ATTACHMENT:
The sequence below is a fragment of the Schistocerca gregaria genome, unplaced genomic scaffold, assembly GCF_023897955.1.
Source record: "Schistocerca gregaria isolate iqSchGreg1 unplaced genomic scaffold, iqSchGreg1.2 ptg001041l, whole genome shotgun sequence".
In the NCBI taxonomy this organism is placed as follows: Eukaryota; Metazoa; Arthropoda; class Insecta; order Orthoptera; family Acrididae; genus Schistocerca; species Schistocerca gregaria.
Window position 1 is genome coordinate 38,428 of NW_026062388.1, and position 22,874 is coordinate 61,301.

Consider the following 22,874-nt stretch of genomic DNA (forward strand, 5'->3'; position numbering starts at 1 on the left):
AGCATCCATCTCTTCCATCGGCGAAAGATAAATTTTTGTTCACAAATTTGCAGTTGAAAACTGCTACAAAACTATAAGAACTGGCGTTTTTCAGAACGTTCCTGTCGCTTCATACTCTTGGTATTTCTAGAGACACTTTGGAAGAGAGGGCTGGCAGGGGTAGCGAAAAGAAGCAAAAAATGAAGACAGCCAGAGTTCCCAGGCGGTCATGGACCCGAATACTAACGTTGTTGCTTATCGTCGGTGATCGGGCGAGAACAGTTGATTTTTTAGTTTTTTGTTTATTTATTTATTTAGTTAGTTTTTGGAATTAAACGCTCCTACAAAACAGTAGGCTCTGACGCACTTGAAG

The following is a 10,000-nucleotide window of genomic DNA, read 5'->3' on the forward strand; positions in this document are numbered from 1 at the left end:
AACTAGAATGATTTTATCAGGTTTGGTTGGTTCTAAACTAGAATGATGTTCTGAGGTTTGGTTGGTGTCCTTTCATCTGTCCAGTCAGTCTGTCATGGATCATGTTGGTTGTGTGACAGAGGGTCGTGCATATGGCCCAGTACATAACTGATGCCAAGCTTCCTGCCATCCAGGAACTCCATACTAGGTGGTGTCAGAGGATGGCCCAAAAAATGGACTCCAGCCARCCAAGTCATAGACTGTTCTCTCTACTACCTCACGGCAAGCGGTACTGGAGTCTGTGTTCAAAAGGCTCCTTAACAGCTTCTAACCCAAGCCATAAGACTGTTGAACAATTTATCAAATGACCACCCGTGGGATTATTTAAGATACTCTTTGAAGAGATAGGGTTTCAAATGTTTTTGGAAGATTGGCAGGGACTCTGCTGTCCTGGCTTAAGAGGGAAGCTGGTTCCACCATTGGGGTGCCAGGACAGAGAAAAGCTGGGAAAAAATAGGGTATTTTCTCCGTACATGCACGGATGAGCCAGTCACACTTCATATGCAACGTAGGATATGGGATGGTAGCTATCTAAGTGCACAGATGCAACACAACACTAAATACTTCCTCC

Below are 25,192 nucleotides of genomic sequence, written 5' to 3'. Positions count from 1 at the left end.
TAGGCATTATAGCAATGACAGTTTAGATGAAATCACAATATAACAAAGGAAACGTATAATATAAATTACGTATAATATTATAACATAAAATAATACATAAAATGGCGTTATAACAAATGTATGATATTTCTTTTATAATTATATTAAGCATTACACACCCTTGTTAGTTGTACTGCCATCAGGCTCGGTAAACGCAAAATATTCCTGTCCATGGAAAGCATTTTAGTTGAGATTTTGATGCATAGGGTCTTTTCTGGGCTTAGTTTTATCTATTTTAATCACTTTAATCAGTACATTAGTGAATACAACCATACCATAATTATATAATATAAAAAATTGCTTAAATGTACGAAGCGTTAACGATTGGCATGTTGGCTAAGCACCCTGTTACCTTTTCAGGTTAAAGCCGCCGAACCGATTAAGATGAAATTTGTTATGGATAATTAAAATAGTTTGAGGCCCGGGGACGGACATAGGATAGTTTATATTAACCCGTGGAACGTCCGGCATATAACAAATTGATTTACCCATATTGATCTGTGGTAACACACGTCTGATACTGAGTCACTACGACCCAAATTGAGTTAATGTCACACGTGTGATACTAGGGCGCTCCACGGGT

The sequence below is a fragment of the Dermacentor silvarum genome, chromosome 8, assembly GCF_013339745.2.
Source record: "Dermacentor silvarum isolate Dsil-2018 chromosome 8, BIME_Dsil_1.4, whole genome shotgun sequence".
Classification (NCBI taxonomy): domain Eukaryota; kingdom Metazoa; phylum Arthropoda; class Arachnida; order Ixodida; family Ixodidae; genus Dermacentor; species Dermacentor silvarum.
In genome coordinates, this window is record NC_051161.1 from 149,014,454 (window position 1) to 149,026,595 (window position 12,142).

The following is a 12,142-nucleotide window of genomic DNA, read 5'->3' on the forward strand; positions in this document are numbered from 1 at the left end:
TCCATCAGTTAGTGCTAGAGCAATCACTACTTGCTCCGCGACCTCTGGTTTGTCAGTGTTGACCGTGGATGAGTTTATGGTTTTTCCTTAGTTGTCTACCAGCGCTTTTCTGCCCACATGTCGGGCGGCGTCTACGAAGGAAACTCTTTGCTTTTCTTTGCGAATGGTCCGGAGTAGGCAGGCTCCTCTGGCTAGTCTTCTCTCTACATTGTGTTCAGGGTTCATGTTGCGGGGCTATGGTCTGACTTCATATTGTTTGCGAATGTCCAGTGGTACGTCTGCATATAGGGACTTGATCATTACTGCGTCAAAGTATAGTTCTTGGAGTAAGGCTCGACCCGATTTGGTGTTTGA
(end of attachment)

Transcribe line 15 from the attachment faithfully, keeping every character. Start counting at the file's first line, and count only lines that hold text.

The following is a 12,142-nucleotide window of genomic DNA, read 5'->3' on the forward strand; positions in this document are numbered from 1 at the left end: